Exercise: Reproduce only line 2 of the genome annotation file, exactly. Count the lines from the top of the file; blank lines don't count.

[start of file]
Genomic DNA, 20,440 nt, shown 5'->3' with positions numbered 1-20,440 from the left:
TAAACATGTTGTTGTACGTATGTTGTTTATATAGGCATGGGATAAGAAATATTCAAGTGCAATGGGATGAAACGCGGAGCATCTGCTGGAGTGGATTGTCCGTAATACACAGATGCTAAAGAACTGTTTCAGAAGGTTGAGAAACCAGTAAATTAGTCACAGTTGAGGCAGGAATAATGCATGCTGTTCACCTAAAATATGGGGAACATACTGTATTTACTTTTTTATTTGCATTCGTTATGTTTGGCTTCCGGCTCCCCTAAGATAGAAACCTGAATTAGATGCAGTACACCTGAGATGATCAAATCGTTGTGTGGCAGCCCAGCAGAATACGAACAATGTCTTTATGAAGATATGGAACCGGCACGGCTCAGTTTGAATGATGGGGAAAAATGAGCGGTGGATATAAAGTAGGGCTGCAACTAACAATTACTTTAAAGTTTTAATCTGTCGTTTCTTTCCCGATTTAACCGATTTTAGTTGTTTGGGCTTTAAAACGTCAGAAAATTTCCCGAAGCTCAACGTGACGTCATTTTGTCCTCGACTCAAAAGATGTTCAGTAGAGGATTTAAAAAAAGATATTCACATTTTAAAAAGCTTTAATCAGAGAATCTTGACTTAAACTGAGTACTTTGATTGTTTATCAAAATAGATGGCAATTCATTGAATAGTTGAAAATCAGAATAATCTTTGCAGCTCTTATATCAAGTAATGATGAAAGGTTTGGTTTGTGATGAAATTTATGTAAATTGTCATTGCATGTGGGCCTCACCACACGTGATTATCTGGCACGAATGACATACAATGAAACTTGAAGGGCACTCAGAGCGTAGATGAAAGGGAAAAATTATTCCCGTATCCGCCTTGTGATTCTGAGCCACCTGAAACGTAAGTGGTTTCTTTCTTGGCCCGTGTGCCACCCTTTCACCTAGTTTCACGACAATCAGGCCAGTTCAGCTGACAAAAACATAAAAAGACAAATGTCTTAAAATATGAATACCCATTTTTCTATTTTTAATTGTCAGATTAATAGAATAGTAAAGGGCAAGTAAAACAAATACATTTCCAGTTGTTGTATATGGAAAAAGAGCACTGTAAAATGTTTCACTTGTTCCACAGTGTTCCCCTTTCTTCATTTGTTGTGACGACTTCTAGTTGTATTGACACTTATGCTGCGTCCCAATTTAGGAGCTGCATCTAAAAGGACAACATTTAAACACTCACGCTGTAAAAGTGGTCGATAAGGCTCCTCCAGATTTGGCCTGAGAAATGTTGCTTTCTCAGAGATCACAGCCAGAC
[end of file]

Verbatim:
TAAACATGTTGTTGTACGTATGTTGTTTATATAGGCATGGGATAAGAAATATTCAAGTGCAATGGGATGAAACGCGGAGCATCTGCTGGAGTGGATTGTCCGTAATACACAGATGCTAAAGAACTGTTTCAGAAGGTTGAGAAACCAGTAAATTAGTCACAGTTGAGGCAGGAATAATGCATGCTGTTCACCTAAAATATGGGGAACATACTGTATTTACTTTTTTATTTGCATTCGTTATGTTTGGCTTCCGGCTCCCCTAAGATAGAAACCTGAATTAGATGCAGTACACCTGAGATGATCAAATCGTTGTGTGGCAGCCCAGCAGAATACGAACAATGTCTTTATGAAGATATGGAACCGGCACGGCTCAGTTTGAATGATGGGGAAAAATGAGCGGTGGATATAAAGTAGGGCTGCAACTAACAATTACTTTAAAGTTTTAATCTGTCGTTTCTTTCCCGATTTAACCGATTTTAGTTGTTTGGGCTTTAAAACGTCAGAAAATTTCCCGAAGCTCAACGTGACGTCATTTTGTCCTCGACTCAAAAGATGTTCAGTAGAGGATTTAAAAAAAGATATTCACATTTTAAAAAGCTTTAATCAGAGAATCTTGACTTAAACTGAGTACTTTGATTGTTTATCAAAATAGATGGCAATTCATTGAATAGTTGAAAATCAGAATAATCTTTGCAGCTCTTATATCAAGTAATGATGAAAGGTTTGGTTTGTGATGAAATTTATGTAAATTGTCATTGCATGTGGGCCTCACCACACGTGATTATCTGGCACGAATGACATACAATGAAACTTGAAGGGCACTCAGAGCGTAGATGAAAGGGAAAAATTATTCCCGTATCCGCCTTGTGATTCTGAGCCACCTGAAACGTAAGTGGTTTCTTTCTTGGCCCGTGTGCCACCCTTTCACCTAGTTTCACGACAATCAGGCCAGTTCAGCTGACAAAAACATAAAAAGACAAATGTCTTAAAATATGAATACCCATTTTTCTATTTTTAATTGTCAGATTAATAGAATAGTAAAGGGCAAGTAAAACAAATACATTTCCAGTTGTTGTATATGGAAAAAGAGCACTGTAAAATGTTTCACTTGTTCCACAGTGTTCCCCTTTCTTCATTTGTTGTGACGACTTCTAGTTGTATTGACACTTATGCTGCGTCCCAATTTAGGAGCTGCATCTAAAAGGACAACATTTAAACACTCACGCTGTAAAAGTGGTCGATAAGGCTCCTCCAGATTTGGCCTGAGAAATGTTGCTTTCTCAGAGATCACAGCCAGAC